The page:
The various techniques for mechanically manipulating yarn into a textile include interweaving, intertwining and twisting, and interlooping. Interweaving is the intersection of two yarns that cross and interweave at right angles to each other. The yarns utilized in interweaving are conventionally referred to as warp and weft. Intertwining and twisting encompasses procedures such as braiding and knotting where yarns intertwine with each other to form a textile. Interlooping involves the formation of a plurality of columns of intermeshed loops, with knitting being the most common method of interlooping.
The textiles utilized in footwear uppers generally provide a lightweight, air-permeable structure that is flexible and comfortably receives the foot. In order to impart other properties to the footwear, including durability and stretch-resistance, additional materials are commonly combined with the textile, including leather, synthetic leather, or rubber, for example. With regard to durability, U.S. Pat. No. 4,447,967 to Zaino discloses an upper formed of a textile material that has a polymer material injected into specific zones to reinforce the zones against abrasion or other forms of wear. Regarding stretch resistance, U.S. Pat. No. 4,813,158 to Brown and U.S. Pat. No. 4,756,098 to Boggia both disclose a substantially inextensible material that is secured to the upper, thereby limiting the degree of stretch in specific portions of the upper.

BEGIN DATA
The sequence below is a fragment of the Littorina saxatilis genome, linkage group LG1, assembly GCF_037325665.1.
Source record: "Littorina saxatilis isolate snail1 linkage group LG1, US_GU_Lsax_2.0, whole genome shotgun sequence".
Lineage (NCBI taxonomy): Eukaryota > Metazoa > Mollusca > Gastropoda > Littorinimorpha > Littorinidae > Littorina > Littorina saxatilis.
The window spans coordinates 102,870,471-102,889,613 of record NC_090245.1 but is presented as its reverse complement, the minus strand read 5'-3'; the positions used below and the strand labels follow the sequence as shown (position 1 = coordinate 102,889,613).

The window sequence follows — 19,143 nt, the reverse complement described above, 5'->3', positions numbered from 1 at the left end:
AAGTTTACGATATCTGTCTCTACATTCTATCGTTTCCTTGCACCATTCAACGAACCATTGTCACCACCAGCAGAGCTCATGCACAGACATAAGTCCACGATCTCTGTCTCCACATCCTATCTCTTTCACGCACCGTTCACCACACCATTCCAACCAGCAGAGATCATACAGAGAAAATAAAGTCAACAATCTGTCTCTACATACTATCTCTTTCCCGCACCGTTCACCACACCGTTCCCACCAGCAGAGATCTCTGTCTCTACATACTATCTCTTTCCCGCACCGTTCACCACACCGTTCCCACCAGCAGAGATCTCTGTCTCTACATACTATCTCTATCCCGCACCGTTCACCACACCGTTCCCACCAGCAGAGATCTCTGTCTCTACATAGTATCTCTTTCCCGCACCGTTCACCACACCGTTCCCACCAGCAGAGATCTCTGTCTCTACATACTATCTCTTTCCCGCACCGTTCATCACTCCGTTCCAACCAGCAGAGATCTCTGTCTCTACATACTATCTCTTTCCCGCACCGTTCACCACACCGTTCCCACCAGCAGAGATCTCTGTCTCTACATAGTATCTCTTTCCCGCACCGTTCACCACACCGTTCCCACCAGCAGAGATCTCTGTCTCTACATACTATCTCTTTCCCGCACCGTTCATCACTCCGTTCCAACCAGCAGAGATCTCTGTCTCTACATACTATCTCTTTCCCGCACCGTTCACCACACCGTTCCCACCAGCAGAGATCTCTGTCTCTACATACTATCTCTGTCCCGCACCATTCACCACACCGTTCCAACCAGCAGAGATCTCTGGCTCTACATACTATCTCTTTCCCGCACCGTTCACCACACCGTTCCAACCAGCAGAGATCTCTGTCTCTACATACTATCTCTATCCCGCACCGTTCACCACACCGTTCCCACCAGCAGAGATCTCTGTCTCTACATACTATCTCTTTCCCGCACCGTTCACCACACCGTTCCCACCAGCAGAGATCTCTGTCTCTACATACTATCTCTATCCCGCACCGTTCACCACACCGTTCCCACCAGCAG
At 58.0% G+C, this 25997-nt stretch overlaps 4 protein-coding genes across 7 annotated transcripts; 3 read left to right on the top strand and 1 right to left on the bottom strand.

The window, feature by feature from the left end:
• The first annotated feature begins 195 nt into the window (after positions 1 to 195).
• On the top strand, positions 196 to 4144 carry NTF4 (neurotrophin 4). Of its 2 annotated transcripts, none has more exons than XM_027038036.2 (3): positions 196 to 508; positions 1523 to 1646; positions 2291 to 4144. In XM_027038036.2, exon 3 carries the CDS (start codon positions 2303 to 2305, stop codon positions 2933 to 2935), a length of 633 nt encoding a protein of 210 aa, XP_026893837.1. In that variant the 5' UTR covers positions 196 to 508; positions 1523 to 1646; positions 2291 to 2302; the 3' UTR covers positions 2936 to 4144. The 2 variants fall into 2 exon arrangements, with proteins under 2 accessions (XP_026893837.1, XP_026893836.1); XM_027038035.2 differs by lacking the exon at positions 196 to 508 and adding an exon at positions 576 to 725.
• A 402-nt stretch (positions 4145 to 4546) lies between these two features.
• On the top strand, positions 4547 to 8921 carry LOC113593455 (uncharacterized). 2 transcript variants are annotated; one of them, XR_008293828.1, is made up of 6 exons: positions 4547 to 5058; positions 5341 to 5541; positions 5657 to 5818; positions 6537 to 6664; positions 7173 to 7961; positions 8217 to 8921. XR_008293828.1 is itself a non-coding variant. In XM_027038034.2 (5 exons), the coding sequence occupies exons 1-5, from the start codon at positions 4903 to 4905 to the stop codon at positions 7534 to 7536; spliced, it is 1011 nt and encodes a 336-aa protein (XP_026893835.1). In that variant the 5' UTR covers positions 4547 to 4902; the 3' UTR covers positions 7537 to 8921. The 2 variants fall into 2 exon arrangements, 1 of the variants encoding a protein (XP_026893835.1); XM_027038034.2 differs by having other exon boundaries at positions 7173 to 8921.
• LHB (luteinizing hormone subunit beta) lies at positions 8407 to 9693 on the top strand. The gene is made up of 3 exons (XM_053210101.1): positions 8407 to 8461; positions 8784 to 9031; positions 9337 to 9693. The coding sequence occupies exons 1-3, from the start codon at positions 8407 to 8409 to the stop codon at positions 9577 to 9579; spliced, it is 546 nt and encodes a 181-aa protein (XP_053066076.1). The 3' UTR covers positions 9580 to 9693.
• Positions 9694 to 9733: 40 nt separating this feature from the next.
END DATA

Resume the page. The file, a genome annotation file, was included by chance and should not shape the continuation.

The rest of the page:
From the perspective of manufacturing, utilizing multiple materials to impart different properties to an article of footwear may be an inefficient practice. For example, the various materials utilized in a conventional upper are not generally obtained from a single supplier. Accordingly, a manufacturing facility must coordinate the receipt of specific quantities of materials with multiple suppliers that may have distinct business practices or may be located in different regions or countries. The various materials may also require additional machinery or different assembly line techniques to cut or otherwise prepare the material for incorporation into the footwear. In addition, incorporating separate materials into an upper may involve a plurality of distinct manufacturing steps requiring multiple individuals. Employing multiple materials, in addition to textiles, may also detract from the breathability of footwear. Leather, synthetic leather, or rubber, for example, are not generally permeable to air. Accordingly, positioning leather, synthetic leather, or rubber on the exterior of the upper may inhibit air flow through the upper, thereby increasing the amount of perspiration, water vapor, and heat trapped within the upper and around the foot.